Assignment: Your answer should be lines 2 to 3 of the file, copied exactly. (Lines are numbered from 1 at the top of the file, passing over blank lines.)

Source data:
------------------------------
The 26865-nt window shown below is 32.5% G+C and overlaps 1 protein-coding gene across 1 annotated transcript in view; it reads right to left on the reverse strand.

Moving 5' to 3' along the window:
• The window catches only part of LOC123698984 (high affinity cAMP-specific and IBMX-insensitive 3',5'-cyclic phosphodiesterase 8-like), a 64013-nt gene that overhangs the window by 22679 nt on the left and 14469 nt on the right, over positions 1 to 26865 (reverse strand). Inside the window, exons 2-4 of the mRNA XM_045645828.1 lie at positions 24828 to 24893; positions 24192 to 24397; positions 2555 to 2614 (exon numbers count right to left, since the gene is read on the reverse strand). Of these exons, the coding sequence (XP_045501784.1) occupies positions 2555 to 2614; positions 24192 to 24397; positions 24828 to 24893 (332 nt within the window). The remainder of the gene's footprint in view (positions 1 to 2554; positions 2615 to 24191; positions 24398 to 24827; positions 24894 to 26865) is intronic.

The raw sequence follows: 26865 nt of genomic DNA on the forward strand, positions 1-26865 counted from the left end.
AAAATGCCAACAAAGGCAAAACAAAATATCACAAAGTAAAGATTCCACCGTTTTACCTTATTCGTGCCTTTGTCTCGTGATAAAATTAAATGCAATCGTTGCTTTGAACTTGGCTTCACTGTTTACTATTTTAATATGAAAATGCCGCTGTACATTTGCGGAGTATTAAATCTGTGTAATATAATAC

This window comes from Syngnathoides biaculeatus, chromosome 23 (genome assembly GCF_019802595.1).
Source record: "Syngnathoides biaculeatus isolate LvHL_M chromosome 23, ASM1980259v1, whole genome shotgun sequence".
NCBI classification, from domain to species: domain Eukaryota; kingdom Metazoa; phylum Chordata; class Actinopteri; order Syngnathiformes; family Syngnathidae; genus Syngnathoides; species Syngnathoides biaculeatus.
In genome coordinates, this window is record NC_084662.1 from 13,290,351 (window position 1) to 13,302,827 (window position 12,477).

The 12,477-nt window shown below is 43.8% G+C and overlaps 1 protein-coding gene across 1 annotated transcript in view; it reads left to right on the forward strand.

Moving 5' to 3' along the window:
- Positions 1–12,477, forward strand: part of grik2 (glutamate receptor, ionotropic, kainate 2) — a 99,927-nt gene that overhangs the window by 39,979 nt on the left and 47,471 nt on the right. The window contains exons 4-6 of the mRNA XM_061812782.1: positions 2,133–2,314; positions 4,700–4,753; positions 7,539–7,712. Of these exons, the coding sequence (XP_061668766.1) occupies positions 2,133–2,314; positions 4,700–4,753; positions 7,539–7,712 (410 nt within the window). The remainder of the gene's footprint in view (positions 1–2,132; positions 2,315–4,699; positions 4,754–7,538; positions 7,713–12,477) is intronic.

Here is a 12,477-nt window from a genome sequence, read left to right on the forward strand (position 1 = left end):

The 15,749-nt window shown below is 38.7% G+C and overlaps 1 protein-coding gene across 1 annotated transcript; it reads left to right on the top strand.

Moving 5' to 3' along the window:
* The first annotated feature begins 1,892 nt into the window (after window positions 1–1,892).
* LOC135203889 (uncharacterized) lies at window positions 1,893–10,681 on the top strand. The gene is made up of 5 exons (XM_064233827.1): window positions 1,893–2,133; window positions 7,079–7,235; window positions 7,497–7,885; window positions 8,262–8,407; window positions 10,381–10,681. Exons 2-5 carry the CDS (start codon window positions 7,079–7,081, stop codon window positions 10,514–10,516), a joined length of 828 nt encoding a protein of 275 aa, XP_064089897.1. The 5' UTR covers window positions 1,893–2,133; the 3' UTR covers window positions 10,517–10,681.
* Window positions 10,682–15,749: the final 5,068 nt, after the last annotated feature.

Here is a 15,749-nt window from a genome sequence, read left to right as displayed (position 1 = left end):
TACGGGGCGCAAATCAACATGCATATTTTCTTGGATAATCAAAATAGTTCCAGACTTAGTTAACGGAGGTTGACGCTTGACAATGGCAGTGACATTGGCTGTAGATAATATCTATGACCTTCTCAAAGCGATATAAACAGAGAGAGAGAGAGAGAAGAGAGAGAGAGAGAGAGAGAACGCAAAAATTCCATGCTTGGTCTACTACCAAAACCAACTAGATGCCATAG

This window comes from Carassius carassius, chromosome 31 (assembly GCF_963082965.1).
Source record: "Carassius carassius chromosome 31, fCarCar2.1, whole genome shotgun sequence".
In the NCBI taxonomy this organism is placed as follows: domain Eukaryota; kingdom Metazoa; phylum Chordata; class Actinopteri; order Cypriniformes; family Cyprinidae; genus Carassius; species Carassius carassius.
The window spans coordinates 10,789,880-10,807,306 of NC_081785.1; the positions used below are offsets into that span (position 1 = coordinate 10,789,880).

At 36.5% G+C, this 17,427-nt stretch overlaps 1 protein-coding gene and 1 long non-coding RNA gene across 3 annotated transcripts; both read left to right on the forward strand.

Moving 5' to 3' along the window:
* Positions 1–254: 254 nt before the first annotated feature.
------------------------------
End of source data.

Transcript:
Moving 5' to 3' along the window:
• The window catches only part of LOC123698984 (high affinity cAMP-specific and IBMX-insensitive 3',5'-cyclic phosphodiesterase 8-like), a 64013-nt gene that overhangs the window by 22679 nt on the left and 14469 nt on the right, over positions 1 to 26865 (reverse strand). Inside the window, exons 2-4 of the mRNA XM_045645828.1 lie at positions 24828 to 24893; positions 24192 to 24397; positions 2555 to 2614 (exon numbers count right to left, since the gene is read on the reverse strand). Of these exons, the coding sequence (XP_045501784.1) occupies positions 2555 to 2614; positions 24192 to 24397; positions 24828 to 24893 (332 nt within the window). The remainder of the gene's footprint in view (positions 1 to 2554; positions 2615 to 24191; positions 24398 to 24827; positions 24894 to 26865) is intronic.